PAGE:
Are you old enough to remember the bad old’ days under coach Rich Kotite? There was a particularly painful 47-10 drubbing before a Monday Night Football audience on October 1, 1995. Kotite started rookie Colorado star QB Vance Joseph at CB opposite future Pro Football Hall of Fame WR Tim Brown. Jets QB Boomer Esiason said after that game in an article written by Gerald Eskenazi for the New York Times: “I’ve never felt so utterly embarrassed in my football career.”
Well, that Vance Joseph is currently in over his head as coach of a once-proud Denver franchise. Sure, Joseph has not well handled the team’s lousy QB situation. But how awful must be Brock Osweiler, who can’t beat out Trevor Simian (19-41, 3.8 yards per pass, 30.5 QBR vs. Miami) or the injured Paxton Lynch? And how can rookie bad-boy Chad Kelly be an any worse? How can this young coach succeed with a QB crew that couldn’t beat out Bryce Petty?
These Jets are at a crossroads. The players and the coaches will never throw in the towel. But what about that elusive goal of drafting a franchise quarterback? Can Gang Green build a winning culture without a QB available in the top ten picks? Can they play meaningful games this December yet strike pay-dirt with a lower-rated gunslinger like Oklahoma State’s Mason Rudolph, Washington State’s Luke Faulk or Auburn’s Jarrett Stidham? Remember, Trader Mike, who’ll make that QB call, saw second-round greatness in Christian Hackenberg. Recent mock drafts show Oklahoma’s Baker Mayfield going unpicked until the late-first or even second round, due to his 6’1″, 209 lb. frame. But that’s what they said about Brett Favre or Drew Brees. This writer sees Mayfield as Namath-esque.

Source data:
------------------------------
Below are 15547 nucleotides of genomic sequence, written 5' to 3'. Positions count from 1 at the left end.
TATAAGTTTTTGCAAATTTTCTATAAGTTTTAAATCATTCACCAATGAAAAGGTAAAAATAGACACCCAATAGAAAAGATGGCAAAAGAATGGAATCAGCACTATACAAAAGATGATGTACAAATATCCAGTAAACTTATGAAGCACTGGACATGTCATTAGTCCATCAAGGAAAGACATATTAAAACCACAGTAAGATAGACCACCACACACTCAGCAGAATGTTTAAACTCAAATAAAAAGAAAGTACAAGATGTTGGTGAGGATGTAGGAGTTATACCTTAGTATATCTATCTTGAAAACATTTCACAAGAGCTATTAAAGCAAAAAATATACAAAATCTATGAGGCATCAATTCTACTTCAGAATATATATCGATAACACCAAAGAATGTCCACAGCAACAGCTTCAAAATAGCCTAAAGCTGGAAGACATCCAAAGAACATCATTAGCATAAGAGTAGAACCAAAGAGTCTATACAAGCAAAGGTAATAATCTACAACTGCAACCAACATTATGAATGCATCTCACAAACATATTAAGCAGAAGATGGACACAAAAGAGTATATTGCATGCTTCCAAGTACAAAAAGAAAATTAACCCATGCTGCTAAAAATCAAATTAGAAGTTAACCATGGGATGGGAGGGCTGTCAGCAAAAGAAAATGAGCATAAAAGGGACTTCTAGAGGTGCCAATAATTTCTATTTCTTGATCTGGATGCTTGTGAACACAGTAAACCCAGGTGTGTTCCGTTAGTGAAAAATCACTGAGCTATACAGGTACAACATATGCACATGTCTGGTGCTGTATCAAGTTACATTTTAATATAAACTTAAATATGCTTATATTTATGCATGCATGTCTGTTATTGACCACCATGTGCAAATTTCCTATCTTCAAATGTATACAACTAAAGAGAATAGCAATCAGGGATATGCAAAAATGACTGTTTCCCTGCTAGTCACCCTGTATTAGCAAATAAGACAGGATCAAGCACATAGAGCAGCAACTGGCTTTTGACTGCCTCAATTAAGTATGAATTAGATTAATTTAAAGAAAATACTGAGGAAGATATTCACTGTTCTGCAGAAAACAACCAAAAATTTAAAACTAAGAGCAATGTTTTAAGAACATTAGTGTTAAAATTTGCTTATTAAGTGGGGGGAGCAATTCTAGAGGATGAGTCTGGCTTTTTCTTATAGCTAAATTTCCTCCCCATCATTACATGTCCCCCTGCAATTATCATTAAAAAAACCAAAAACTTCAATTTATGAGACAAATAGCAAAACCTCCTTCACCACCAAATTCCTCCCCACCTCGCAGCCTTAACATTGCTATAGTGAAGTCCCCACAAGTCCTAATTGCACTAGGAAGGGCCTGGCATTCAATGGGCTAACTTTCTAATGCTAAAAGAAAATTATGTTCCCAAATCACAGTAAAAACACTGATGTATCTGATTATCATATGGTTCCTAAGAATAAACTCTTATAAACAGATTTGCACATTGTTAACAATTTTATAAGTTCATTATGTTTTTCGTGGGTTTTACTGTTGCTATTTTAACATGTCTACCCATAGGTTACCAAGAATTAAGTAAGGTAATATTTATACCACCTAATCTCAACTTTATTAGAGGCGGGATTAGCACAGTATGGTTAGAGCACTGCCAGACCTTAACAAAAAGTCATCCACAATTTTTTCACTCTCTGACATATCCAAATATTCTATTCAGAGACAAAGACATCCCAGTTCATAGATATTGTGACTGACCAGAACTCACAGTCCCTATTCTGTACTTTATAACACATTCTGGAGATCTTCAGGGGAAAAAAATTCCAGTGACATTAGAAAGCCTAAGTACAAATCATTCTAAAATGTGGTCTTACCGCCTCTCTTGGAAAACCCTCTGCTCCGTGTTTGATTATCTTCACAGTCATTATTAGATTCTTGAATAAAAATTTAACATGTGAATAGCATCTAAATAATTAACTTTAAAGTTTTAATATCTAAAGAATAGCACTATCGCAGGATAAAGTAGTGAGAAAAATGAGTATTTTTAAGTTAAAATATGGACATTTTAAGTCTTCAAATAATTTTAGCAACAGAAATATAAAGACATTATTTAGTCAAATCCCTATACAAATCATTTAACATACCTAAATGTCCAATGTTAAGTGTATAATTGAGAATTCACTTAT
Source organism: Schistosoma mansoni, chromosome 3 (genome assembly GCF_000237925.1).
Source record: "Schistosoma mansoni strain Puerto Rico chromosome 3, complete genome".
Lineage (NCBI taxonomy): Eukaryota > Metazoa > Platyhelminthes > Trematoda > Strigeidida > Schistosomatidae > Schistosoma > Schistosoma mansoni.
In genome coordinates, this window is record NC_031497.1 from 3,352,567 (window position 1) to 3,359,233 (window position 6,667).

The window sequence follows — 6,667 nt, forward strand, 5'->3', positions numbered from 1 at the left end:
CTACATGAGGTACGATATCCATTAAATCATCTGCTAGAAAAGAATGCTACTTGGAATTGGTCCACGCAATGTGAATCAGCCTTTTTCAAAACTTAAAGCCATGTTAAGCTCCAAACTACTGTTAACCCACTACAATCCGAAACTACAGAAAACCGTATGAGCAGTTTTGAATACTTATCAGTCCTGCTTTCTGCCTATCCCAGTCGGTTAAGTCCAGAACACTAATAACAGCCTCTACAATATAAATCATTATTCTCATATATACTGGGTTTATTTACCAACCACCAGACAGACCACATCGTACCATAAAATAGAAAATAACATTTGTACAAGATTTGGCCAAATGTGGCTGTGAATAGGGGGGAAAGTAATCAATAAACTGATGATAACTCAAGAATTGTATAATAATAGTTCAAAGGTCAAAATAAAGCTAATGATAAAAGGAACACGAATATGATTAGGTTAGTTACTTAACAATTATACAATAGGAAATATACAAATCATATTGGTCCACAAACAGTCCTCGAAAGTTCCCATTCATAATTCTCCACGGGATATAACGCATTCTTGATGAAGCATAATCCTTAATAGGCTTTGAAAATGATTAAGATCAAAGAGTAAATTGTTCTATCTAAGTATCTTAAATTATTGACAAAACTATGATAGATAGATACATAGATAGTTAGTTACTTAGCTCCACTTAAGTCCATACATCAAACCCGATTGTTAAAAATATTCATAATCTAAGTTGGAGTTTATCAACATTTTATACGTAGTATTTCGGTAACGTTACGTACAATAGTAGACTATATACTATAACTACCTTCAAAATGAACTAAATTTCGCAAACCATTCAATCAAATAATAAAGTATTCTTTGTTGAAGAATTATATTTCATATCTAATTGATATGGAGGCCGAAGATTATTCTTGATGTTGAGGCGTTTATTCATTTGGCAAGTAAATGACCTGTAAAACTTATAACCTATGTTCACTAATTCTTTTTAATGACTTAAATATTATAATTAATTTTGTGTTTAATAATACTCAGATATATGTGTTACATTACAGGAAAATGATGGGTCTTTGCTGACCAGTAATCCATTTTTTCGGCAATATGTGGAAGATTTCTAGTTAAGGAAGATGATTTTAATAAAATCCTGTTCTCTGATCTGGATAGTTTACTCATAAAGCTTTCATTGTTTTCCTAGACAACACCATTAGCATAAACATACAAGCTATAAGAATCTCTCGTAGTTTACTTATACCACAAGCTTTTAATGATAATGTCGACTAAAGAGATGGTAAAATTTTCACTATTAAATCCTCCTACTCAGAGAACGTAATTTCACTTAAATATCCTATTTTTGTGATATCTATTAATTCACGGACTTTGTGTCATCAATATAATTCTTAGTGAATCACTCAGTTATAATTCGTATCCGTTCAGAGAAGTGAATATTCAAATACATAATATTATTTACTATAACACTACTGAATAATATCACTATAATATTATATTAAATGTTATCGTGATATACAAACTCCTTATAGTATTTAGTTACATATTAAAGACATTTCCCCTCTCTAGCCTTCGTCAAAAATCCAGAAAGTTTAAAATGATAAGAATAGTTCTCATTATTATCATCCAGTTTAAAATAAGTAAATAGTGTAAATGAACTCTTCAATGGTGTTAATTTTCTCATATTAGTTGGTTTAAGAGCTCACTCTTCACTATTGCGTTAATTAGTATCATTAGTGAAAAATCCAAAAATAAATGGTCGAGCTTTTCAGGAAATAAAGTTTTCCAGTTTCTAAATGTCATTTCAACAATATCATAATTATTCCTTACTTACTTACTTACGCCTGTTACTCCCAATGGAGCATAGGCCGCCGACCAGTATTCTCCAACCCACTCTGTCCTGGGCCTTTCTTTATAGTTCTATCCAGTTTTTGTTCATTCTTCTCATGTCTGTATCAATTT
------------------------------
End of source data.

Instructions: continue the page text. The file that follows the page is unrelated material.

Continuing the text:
A team’s weekly inactive list generally reflect its roster weakness. 2017 Jets healthy scratches are always at QB, CB, OLBs, O-linemen, and return-men. Expect the front office to aggressively address such issues in the offseason. Despite even more darkness, there is light at the end of this tunnel.